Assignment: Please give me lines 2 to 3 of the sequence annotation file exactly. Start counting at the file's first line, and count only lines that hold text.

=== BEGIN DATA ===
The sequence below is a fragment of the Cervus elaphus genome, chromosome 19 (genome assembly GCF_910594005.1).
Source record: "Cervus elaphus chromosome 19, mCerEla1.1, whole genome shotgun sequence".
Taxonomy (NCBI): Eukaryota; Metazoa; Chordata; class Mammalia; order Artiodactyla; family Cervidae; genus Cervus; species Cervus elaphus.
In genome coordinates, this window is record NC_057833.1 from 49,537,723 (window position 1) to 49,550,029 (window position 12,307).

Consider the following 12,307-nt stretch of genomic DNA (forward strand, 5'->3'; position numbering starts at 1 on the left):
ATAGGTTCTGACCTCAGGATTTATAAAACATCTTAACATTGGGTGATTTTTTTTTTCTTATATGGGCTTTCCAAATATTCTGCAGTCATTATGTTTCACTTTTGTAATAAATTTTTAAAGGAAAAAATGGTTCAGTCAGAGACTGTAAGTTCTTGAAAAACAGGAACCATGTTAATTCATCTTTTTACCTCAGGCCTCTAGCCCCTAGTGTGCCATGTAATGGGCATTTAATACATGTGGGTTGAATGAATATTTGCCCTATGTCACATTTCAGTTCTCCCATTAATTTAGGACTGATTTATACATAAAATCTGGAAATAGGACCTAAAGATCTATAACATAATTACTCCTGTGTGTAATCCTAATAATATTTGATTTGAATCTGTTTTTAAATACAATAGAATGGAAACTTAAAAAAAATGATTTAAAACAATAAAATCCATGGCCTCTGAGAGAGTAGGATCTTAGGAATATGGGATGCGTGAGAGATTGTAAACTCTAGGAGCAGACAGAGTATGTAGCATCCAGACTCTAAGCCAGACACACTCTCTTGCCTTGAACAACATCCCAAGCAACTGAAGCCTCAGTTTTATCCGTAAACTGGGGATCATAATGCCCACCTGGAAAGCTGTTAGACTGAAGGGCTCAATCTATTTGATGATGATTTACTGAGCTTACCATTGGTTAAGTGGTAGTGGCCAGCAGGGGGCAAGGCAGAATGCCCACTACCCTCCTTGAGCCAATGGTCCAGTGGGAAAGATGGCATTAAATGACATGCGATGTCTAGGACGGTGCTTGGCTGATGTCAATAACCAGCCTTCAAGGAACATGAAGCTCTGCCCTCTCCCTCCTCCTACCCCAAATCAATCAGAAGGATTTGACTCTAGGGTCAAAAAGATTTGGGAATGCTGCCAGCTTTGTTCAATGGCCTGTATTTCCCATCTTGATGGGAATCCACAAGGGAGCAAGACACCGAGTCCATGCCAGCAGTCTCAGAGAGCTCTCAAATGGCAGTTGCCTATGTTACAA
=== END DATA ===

Source record: "Cervus elaphus chromosome 19, mCerEla1.1, whole genome shotgun sequence".
Taxonomy (NCBI): Eukaryota; Metazoa; Chordata; class Mammalia; order Artiodactyla; family Cervidae; genus Cervus; species Cervus elaphus.